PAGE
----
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Soto v5.0.0

Soto version 5.0.0 has been released. This is a major new release with considerable changes from v4. Below is a list of the major changes that have occured.

Public changes

In the autumn the SDK was renamed from AWSSDKSwift to Soto with the release of v5 this rename is complete. The package name is "soto" and all libraries are prefixed with the name "Soto".

We have split AWSClient away from the AWS service objects. Instead of having a new client for each service you can now have one client that is used by many services. This allows for some optimizations and makes it easier for the user to manage multiple services.

Internally we are now using swift-server's async-http-client instead of our own custom HTTP client. We also allow the user to supply their own HTTP client, be it their own instance of the async-http-client or a custom written client.

On top of using async-http-client we have added support for a number of other Swift server eco-system libraries including swift-log and swift-metrics.

The credential acquisition code has been completely written. We have included the concept of a credential provider which is a pattern users of other AWS SDKs will recognise. This new system has allowed us to extend the credential acquisition with STS and Cognito credential providers.

Streaming of requests and responses with raw payloads is now available. This allows for the upload and download of large files without requiring a large memory footprint. We added AWSPayload which allows the user to create raw payloads from a String, Data, ByteBuffer, closure supplying a stream of ByteBuffers or a file handle to stream data from.

Internal changes

There are a lot of internal changes related to request encoding and response decoding.

  • There is a new QueryEncoder which uses Codable for encoding. Now all protocols use Codable for serialization of requests and responses.
  • We have replaced the AWSShapeMember collection encoding with property wrappers defining how collection types should be encoded or decoded. This has simplified the Encoder/Decoders as they don't have to deal with the different collection encoding formats anymore.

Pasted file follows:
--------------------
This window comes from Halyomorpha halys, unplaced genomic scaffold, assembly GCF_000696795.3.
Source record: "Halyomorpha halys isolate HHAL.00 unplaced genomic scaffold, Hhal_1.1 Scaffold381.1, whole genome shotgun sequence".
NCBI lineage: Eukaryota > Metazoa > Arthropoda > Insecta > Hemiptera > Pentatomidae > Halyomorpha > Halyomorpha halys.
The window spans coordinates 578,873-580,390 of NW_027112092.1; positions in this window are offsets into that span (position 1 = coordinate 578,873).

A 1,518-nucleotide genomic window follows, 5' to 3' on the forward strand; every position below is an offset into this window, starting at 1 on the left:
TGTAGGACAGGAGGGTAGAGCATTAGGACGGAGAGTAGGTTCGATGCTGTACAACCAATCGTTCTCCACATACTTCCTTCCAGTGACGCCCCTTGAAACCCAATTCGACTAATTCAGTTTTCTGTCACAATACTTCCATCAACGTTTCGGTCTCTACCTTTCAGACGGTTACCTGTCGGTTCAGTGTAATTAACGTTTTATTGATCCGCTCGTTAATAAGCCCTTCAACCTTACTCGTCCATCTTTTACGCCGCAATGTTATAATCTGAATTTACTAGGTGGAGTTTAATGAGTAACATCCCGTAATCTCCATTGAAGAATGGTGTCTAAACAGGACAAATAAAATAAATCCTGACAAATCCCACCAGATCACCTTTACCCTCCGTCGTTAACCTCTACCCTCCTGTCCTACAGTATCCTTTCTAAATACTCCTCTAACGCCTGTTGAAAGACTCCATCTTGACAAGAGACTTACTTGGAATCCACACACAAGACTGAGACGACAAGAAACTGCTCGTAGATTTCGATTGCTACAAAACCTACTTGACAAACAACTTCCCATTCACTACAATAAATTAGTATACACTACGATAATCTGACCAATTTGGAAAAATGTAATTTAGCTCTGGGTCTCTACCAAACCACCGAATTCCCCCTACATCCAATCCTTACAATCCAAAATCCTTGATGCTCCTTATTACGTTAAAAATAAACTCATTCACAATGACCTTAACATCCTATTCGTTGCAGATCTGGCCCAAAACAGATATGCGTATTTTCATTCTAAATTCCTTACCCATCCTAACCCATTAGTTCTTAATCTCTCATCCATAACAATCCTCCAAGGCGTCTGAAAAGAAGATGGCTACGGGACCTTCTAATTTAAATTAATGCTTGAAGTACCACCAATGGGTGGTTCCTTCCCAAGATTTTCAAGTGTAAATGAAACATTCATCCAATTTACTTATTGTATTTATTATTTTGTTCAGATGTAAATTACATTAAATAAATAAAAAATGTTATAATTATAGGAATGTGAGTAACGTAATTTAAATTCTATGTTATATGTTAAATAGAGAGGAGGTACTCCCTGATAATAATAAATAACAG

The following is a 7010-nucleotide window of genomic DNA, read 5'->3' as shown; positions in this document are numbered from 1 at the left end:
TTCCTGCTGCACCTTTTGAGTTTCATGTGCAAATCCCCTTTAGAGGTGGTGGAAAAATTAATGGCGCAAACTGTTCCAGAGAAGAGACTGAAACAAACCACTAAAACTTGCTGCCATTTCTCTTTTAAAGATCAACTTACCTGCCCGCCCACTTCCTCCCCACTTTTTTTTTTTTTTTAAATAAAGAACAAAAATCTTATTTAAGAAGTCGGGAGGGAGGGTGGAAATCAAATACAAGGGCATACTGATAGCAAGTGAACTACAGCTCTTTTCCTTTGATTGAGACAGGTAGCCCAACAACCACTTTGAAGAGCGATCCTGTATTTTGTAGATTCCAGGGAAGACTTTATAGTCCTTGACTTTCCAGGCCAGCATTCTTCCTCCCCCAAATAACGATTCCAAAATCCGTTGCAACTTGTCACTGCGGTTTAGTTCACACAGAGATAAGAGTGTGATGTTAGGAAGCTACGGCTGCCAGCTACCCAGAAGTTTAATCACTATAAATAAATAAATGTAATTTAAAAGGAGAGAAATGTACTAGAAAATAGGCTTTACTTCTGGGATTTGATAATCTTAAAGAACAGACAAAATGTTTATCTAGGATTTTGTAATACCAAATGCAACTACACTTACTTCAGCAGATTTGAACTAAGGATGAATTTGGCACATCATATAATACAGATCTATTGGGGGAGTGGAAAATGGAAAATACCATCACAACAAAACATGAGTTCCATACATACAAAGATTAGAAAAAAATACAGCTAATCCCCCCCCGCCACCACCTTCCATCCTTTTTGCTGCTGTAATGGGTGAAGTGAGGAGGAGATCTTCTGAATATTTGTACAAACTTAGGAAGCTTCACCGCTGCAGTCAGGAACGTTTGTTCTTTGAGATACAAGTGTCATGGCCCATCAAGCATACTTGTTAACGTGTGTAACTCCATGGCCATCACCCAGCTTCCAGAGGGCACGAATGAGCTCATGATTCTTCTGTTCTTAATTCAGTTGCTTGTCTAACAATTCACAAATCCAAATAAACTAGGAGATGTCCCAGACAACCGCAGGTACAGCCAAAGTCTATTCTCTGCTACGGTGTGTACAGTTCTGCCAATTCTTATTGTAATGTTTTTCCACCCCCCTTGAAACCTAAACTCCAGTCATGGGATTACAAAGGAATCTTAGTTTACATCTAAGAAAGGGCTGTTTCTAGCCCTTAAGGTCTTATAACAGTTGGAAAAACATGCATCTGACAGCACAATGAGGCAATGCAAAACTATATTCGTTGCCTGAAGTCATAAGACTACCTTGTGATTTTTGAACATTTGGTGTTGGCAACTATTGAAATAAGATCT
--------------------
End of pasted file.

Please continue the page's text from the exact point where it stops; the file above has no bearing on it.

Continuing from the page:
• We also use property wrappers to define how Date should be serialized. This has allowed us to remove the type Timestamp and rely on Date.

Along with the other Swift server eco-system libraries we are now using swift-crypto to avoid having to depend on an OpenSSL library. Due to the platform version requirements of swift-crypto though we decided to use CommonCrypto on macOS and iOS to allow us to support earlier versions of those operating systems.

The V4 Signer was completely rewritten for version 5 of Soto. The new signer fixes a number of bugs. It is in a separate library and is available for use outside of Soto. The signer has also been extended to support signing streamed S3 requests.

Soto v5 introduces retries on failed requests to AWS. The user can provide a retry policy which defines the number of times to retry, how long to wait between each retry and what the client should retry on. By default the client will retry on all connection errors, 5xx HTTP responses and throttling errors. As recommended by AWS it uses an exponential increasing jitter function to define how long to wait between each retry.

Service specific changes

DynamoDB now has a Codable encoder and decoder for AttributeValue arrays. Along with this we have wrapped versions of the standard functions (getItem, putItem, updateItem, queryItem, scanItem) to use the new encoder and decoder where applicable. This simplifies working with DynamoDB considerably and removes the need for custom serialization code for each object.

S3 multipart upload support has been improved. The upload of each part now uses streaming to reduce memory impact and provide a more accurate calculation of upload progress. If a multipart upload fails you can now resume the upload without having to upload the parts that have already uploaded.

Other changes

There are many other minor changes which fix bugs or provide minor functionality improvements. Too many to list here. You can look through all the alpha, beta releases on GitHub to read the detailed change lists.